This is definitely a very good album, but it almost never rises above that level into greatness. I had a similar feeling about Low, but at least Low sounds so freaking novel and interesting in aggregate that I can mostly forgive the eerie lack of peaks. Like Heathen, this largely feels like it belongs among Bowie's "classic" work, but where Heathen felt like it comfortably belonged in the Hunky Dory/Aladdin Sane/Low/Scary Monsters tier, this one clearly feels a tier below. This one almost strikes me as a "modern," more consistent version of Lodger, but without anything as genuinely rousing as "DJ" or "Look Back in Anger." This isn't anything to be ashamed of, but people shouldn't get carried away with this album, either.

Two of the more rocking tracks ("New Killer Star," "Reality"), for instance, are nice enough and have a couple of good hooks a piece, but they also strike me as tracks designed to come across as more impressive live than in studio (and they do, as shown on A Reality Tour). They're tracks that key off of performance energy, and there's a slight sluggishness that holds them back here. The mid-tempo "She'll Drive the Big Car" doesn't even have a strong hook, aside perhaps from the "Sad sad soul" line that weirdly calls back to the plastic soul days. The best "pure" rocker here is a cover of "Pablo Picasso" by The Modern Lovers, which here has the addition of an electric spanish guitar (!!) part in the beginning and in various breaks, and which has a marvelous guitar line going on in the background. As of writing, I admittedly haven't listened to the original version, but it's enough to make me intrigued.

There are also a couple of poppier rockers that I find myself enjoying quite a bit. "Never Get Old" can't be anything but tongue-in-cheek, but it's full of bouncy and fun guitar parts (and a goofy synth line that pops up from time to time), and I find it getting stuck in my head all the time. My favorite of everything here, then, is "Fall Dog Bombs the Moon," which (aside from the strange lyrics) sounds more and more to me like a Neil Young tribute all the time. Am I really the only person who thinks this arrangement of guitar lines sounds like absolutely prime Young? I could never prove it, but I feel like, after Heathen contained a Neil Young cover, it only seemed like a logical next step to write something in that vein, and Bowie nails it.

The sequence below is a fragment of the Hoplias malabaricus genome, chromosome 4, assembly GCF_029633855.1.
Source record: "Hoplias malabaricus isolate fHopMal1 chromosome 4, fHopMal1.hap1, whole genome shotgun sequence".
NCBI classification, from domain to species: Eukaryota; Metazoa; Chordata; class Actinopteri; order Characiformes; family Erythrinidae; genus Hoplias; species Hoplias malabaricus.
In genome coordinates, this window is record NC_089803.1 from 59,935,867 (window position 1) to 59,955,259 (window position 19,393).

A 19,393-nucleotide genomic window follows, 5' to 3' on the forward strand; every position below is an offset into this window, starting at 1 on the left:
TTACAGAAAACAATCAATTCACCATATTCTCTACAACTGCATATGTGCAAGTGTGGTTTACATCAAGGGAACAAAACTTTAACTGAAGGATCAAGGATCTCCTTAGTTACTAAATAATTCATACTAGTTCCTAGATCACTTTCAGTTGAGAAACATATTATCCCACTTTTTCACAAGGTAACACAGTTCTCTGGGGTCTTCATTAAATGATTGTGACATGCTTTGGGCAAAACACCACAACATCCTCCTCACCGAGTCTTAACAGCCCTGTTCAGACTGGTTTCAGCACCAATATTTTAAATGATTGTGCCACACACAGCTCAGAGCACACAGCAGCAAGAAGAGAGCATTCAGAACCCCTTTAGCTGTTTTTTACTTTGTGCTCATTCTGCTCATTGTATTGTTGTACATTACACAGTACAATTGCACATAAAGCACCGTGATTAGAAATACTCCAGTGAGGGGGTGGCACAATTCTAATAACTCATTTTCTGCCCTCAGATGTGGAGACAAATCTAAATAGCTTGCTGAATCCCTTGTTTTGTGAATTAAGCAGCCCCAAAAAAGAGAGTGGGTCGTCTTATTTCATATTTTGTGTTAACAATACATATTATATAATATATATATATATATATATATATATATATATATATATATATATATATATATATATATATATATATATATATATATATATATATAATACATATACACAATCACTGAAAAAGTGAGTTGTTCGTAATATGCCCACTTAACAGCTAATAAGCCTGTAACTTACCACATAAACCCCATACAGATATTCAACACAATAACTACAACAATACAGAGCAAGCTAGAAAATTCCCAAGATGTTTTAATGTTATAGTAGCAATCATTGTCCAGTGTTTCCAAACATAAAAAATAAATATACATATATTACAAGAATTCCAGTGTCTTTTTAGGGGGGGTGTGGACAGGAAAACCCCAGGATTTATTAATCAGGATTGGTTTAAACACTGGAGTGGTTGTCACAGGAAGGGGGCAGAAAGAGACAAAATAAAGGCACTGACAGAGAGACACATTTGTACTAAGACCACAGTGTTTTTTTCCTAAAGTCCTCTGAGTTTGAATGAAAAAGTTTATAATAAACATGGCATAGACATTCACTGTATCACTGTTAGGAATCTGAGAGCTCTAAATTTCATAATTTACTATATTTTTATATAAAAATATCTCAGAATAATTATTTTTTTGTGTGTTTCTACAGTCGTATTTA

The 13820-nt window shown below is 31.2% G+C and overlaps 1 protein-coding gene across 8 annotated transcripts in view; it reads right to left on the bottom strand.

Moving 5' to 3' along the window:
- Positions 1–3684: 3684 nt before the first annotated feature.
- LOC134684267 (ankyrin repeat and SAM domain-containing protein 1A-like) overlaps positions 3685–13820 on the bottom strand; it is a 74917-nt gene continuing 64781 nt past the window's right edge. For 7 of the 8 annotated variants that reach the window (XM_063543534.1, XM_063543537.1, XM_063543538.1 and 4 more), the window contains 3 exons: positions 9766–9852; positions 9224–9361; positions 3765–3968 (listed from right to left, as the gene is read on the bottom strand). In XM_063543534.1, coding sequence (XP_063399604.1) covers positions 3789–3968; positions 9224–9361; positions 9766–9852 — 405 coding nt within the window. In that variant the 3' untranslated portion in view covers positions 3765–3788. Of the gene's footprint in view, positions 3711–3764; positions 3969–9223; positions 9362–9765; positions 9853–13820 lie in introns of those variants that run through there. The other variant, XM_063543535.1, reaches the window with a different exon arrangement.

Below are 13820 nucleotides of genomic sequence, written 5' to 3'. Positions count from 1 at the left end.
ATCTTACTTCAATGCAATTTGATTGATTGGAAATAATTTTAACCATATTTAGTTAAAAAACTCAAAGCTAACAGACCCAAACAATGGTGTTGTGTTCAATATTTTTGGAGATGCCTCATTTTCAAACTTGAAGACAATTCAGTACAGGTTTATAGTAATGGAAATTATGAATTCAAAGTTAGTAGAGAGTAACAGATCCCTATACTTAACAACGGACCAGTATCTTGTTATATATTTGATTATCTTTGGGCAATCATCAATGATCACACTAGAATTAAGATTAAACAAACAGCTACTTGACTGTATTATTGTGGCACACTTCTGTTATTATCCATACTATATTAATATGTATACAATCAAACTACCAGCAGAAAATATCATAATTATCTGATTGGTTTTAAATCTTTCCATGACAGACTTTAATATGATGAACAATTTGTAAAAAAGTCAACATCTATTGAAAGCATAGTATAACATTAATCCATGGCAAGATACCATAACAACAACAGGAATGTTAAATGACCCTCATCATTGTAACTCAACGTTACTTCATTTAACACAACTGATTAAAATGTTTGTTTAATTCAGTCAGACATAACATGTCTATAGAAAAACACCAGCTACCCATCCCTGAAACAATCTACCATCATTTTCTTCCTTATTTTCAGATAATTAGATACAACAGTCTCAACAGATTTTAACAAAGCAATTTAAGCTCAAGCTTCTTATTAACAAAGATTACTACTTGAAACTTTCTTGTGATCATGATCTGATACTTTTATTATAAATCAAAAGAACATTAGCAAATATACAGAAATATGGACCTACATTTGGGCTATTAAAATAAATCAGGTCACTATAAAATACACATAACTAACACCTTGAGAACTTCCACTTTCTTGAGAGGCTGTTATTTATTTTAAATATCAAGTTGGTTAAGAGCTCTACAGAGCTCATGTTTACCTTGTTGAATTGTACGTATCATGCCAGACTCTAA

The other five tracks leave me with mixed feelings. "The Loneliest Guy" sounds every bit like a Radiohead ballad as "Fall Dog" sounds like Neil Young, and perhaps it's because "Loneliest Guy" puts on airs of emotional sincerity while "Fall Dog" is silly and absurd that I don't find myself loving this track. I mean, it's not bad, but I've heard better Bowie ballads. "Looking for Water" is a fun little groove (especially in the extended repeated "Looking for water, looking looking" coda), but it's hardly a highlight. "Days" is a nice lightweight ballad with a good bassline/synthline driving it forward, and it's a nice inclusion. "Try Some Buy Some" is a REALLY obscure choice for a George Harrison cover, and while it's hardly one of Harrison's better songs, he's done worse covers, and putting heavy emphasis on that rising synth line was probably a good idea. And finally, the closing "Bring Me the Disco King," all 7:45 of it, is just a weird, WEIRD way to end the album. The track itself, a jazzy shuffle originally written in the Black Tie White Noise sessions (with nothing to do with disco), isn't especially striking; it has a pleasant enough atmosphere, and some nice piano parts, but it's easy to get lost in the directionlessness of it (and it doesn't even have strong atmosphere to rely on, like the last track on Heathen). Nah, my main reaction to it is that Bowie's willingness to end an album on such an non- obvious note, at THIS late a date in his career, shows he really still had some of what had made him so interesting in the first place, and this is a pleasant thought.